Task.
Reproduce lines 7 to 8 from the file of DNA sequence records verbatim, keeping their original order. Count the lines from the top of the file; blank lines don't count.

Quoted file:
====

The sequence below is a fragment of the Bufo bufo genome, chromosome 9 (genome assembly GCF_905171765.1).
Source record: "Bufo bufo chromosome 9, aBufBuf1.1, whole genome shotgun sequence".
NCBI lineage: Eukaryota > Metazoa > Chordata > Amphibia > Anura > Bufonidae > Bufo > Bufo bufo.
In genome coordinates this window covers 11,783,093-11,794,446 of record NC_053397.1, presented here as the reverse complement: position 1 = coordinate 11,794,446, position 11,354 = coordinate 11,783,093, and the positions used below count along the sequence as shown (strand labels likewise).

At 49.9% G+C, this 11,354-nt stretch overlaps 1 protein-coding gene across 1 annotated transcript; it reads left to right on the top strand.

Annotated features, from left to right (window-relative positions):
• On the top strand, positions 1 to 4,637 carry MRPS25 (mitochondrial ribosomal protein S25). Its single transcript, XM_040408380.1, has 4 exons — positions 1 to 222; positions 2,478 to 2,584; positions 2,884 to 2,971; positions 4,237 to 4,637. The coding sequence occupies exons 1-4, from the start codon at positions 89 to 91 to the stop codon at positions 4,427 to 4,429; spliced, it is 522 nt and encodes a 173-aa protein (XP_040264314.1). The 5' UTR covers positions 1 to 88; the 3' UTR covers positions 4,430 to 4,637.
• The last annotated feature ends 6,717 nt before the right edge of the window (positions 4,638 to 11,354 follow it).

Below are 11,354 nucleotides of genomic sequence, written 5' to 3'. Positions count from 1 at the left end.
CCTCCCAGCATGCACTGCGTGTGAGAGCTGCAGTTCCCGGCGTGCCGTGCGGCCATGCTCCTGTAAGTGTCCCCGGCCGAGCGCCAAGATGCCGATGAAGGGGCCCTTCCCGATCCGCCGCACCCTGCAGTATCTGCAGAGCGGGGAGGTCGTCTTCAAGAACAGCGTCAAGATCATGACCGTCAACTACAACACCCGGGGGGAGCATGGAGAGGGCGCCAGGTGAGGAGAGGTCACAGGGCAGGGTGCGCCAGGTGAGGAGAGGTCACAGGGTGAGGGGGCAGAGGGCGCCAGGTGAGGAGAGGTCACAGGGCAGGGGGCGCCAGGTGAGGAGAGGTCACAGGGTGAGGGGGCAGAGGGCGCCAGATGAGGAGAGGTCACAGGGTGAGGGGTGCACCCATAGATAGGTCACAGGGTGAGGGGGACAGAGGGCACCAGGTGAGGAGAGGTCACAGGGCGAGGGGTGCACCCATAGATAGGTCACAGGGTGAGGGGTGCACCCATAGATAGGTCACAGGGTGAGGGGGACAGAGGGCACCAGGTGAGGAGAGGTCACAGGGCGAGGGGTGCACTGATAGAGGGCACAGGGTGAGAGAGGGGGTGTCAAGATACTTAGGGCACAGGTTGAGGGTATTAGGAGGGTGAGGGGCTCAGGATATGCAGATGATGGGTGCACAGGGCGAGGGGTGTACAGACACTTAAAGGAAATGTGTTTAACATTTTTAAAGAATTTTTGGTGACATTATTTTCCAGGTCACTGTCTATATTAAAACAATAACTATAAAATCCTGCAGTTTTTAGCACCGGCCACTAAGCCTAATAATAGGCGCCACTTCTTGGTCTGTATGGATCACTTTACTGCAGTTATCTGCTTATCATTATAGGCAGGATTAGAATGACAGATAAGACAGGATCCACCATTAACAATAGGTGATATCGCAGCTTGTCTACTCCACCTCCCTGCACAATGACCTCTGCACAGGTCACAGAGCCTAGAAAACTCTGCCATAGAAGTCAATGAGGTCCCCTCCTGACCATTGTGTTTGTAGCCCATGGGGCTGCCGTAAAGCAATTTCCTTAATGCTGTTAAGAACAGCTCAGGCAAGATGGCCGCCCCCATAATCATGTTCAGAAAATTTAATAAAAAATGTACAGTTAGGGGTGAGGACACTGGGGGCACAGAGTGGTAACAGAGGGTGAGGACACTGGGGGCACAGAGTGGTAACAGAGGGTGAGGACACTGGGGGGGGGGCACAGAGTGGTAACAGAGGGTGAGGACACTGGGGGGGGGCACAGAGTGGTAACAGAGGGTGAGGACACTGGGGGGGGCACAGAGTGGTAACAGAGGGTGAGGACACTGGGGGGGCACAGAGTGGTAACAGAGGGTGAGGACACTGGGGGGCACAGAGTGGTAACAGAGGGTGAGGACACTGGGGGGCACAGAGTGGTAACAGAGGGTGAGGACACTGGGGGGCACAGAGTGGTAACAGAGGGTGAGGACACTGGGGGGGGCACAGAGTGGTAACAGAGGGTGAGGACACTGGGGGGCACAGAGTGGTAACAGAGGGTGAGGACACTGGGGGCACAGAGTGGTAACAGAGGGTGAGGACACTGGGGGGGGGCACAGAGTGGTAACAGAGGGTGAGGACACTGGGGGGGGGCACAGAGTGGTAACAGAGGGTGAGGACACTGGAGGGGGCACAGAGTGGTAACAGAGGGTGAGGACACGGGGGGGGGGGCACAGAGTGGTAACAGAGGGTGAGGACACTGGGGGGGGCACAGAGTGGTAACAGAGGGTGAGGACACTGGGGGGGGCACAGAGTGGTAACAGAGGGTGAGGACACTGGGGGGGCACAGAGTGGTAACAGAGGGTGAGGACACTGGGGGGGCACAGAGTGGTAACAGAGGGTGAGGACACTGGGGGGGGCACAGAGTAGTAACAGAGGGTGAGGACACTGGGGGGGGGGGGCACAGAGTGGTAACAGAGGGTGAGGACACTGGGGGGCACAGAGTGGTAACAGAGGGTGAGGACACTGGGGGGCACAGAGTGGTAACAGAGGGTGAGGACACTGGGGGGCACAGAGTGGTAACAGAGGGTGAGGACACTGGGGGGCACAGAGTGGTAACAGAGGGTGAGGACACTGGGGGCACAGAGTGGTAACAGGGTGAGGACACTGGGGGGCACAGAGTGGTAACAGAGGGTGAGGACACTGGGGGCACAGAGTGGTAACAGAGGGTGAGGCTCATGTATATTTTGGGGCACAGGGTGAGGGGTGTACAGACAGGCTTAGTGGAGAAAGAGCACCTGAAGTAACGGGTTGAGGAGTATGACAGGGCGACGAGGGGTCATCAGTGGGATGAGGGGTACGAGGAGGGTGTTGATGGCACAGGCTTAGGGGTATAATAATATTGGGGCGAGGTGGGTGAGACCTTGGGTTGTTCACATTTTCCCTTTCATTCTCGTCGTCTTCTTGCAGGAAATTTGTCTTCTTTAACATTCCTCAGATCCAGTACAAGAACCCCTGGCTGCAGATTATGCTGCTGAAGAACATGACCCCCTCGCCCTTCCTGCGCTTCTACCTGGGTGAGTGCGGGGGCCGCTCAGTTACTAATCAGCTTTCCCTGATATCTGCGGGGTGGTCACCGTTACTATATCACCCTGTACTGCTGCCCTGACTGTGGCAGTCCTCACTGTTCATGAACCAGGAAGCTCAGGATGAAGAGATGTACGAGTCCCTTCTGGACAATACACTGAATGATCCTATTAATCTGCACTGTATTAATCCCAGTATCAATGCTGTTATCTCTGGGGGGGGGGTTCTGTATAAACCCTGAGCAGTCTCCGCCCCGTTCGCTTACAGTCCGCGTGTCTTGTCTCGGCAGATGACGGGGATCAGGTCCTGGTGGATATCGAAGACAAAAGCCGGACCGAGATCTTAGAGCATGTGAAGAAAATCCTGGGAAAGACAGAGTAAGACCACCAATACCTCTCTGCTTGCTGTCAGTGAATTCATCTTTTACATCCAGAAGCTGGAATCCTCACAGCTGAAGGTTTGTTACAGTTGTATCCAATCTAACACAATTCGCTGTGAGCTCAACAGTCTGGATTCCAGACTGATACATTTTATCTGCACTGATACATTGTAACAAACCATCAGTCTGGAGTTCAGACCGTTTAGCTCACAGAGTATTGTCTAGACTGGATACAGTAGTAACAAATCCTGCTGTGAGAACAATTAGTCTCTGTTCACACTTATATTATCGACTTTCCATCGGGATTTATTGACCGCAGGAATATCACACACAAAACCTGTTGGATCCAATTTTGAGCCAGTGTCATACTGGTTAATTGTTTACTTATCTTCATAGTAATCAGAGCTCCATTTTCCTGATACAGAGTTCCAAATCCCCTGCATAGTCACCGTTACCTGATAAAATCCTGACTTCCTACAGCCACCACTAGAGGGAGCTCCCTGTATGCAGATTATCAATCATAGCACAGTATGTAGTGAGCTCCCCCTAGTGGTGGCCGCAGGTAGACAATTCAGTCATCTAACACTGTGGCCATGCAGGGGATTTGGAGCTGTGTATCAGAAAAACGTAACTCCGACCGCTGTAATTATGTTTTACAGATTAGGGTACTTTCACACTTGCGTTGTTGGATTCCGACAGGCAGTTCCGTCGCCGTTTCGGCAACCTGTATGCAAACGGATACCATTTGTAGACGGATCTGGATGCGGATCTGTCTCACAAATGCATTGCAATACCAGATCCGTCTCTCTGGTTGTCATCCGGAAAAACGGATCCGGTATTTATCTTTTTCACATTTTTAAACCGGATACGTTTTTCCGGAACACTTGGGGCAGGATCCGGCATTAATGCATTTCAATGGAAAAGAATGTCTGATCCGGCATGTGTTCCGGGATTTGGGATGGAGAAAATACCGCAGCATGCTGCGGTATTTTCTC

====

• On the top strand, positions 1 to 4,637 carry MRPS25 (mitochondrial ribosomal protein S25). Its single transcript, XM_040408380.1, has 4 exons — positions 1 to 222; positions 2,478 to 2,584; positions 2,884 to 2,971; positions 4,237 to 4,637. The coding sequence occupies exons 1-4, from the start codon at positions 89 to 91 to the stop codon at positions 4,427 to 4,429; spliced, it is 522 nt and encodes a 173-aa protein (XP_040264314.1). The 5' UTR covers positions 1 to 88; the 3' UTR covers positions 4,430 to 4,637.
• The last annotated feature ends 6,717 nt before the right edge of the window (positions 4,638 to 11,354 follow it).